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Make the Commitment to Relationship Marketing

June 06, 2016

Make the Commitment to Relationship Marketing

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Have you heard the one about the guy who bought the hoodie for his girlfriend for Christmas? No, this is not the beginning of a bad joke. It’s actually a marketing lesson you don’t want to miss if you’re interested in establishing better relationships with your customers.

It goes like this. The guy’s girlfriend broke up with him right before Christmas and he sent the hoodie back to outdoor apparel company, MooseJaw. In the “reason for returning” column, he wrote, “girlfriend dumped me.” Three weeks later he received a package from MooseJaw containing a large selection of T-shirts and stickers, jokes and a handwritten note that said, “We’re sorry your girlfriend broke up with you, we decided to give you a gift.”

If he had simply received a refund or even a note that said sorry our product didn’t work for you, how disingenuous would that have sounded under the circumstances? That extra level of empathy and awareness that MooseJaw exhibited is the perfect example of relationship marketing at its finest.

In relationship marketing, the goal is not to land a transaction; it’s to foster customer loyalty and long-term engagement. And this, in turn, helps companies develop strong, emotional connections to their brands that drive word-of-mouth promotions and lead generation.

Didn’t companies always practice relationship marketing? It isn’t a new concept after all. But think of this from an inbound marketing perspective, which says you want to actively pull in your community and engage in a dialog, not passively wait for them to engage. So you generate a lot of web traffic with your presence on social media, write brilliant blogs and create high-quality content offers. What’s next? It’s establishing rapport you have with your targets via all of these efforts-- social media, web content and email campaigns, newsletters, etc. That’s what relationship marketing is and it will see “explosive growth in 2016,” according to Entrepreneur magazine.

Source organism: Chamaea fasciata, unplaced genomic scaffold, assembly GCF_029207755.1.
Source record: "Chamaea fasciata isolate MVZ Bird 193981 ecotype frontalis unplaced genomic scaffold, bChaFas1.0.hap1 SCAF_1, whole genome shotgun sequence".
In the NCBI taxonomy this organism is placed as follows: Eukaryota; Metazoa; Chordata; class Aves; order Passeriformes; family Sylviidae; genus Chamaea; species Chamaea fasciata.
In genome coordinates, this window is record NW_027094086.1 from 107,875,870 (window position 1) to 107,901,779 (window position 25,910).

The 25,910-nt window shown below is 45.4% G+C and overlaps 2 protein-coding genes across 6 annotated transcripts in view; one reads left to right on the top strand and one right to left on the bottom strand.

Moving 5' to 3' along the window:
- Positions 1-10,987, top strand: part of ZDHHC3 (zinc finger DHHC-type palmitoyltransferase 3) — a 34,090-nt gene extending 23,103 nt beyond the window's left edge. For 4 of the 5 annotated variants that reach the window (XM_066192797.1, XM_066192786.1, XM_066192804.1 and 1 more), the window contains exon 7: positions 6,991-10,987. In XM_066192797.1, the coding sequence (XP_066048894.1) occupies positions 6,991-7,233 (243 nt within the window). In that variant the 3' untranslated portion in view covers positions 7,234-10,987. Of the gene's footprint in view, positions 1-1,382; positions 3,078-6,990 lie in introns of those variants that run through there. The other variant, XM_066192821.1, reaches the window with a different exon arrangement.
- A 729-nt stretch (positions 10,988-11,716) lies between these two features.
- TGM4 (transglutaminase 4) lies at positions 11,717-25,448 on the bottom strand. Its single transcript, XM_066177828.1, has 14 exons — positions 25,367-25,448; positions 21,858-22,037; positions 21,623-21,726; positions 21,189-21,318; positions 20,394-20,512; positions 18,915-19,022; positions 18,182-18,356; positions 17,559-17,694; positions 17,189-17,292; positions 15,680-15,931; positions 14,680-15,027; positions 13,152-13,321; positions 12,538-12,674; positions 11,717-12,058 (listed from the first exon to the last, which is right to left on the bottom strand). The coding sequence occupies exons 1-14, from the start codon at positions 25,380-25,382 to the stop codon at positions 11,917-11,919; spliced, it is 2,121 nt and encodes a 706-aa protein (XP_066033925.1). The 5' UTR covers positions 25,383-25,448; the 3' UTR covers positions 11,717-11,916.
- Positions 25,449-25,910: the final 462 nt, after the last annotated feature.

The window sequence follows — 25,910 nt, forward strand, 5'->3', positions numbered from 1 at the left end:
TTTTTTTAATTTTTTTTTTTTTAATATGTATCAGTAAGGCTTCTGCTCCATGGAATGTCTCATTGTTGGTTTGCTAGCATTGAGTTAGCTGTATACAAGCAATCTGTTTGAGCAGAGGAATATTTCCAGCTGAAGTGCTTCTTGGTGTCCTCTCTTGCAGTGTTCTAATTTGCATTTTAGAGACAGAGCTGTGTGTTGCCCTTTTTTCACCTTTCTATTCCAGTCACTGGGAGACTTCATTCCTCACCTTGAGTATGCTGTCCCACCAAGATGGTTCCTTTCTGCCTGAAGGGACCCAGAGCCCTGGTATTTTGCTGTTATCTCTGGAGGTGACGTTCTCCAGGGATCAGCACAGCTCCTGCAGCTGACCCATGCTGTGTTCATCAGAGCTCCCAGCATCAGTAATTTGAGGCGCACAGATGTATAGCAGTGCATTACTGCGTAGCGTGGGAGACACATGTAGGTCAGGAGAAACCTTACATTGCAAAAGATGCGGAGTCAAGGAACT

An estimated two billion consumers worldwide currently own smartphones. Through mobile technology and applications, you can build stronger loyalty programs and foster long-term engagement based on an emotional customer connection, not just connection related to a product.

Sephora’s Beauty Insider loyalty group is a good example of tracking the shopping habits of the cosmetic company’s most dedicated customers and using that data to recommend “handpicked” products to the buyer, send free birthday gifts and offer free beauty classes (in participating stores.)

In addition, you have more data than ever before to fuel that outreach and that is what is going to help you make the switch from mass-targeted content and interruptive marketing to solid relationships built on trust. Using CRM (Customer Relationship Management) tools is a great way to monitor your customer’s online activity so that you can deliver dynamic web pages that cater to their preferences and put together personal recommendations. The derived data will even ensure that they don’t have to view content twice.

 

7 Suggestions for Rocking Your Customer Relationships

  1. Let consumers know you’re listening. By responding to their comments on your FB post, you’ve opened a two-way conversation and personal connection every customer wants. It’s important to keep all of your profiles on social media networks up to date so that you can engage with all of your audiences.

  2. Integrate the customer feedback that you get as much as possible in order to improve your products and services. Starbucks, a pioneer in relationship marketing, changes up their seasonal drinks and treats based on customer recommendations.

  3. Follow up fast. After the initial purchase, send your customer an email asking her how she liked the product or service. You can also give her a personalized list of recommended goods that will enhance what she already bought.

  4. Conduct regular polls and surveys of your customer database. And give them incentive to do so. Hilton Hotels offers points to their loyalty program members for sharing their opinions about their recent stay in a brief survey. Go even further if a customer expresses dissatisfaction with a particular issue. Make it right for them in a personal way. Get creative.

  5. Organize customer appreciation events. Once a buyer becomes a customer, you should invest effort in connecting them with other like-minded customers. Provide food and drink and entertainment and give them first crack at your new product. For example, in April, Jimmy John’s sandwich chain created its first ever, day-long customer appreciation event offering $1 sandwiches.

  6. Establish referral marketing campaigns.

  7. Conduct regular training sessions for all members of staff on all aspects of proper customer relations.

Relationship marketing lets your customers know that you do, in fact, care. Satisfied customers are more willing to shop again, as well as promote your business to others. That equals higher organic traffic, lead generation and sales. My bet is that the girlfriendless guy mentioned above a) has become one of MooseJaw’s best customers b) he drove jilted lovers everywhere to check out the company’s products and c) he probably is being pursued by numerous women who like his story (and who will probably like Moosejaw too!)


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Resa Goldberg
Resa Goldberg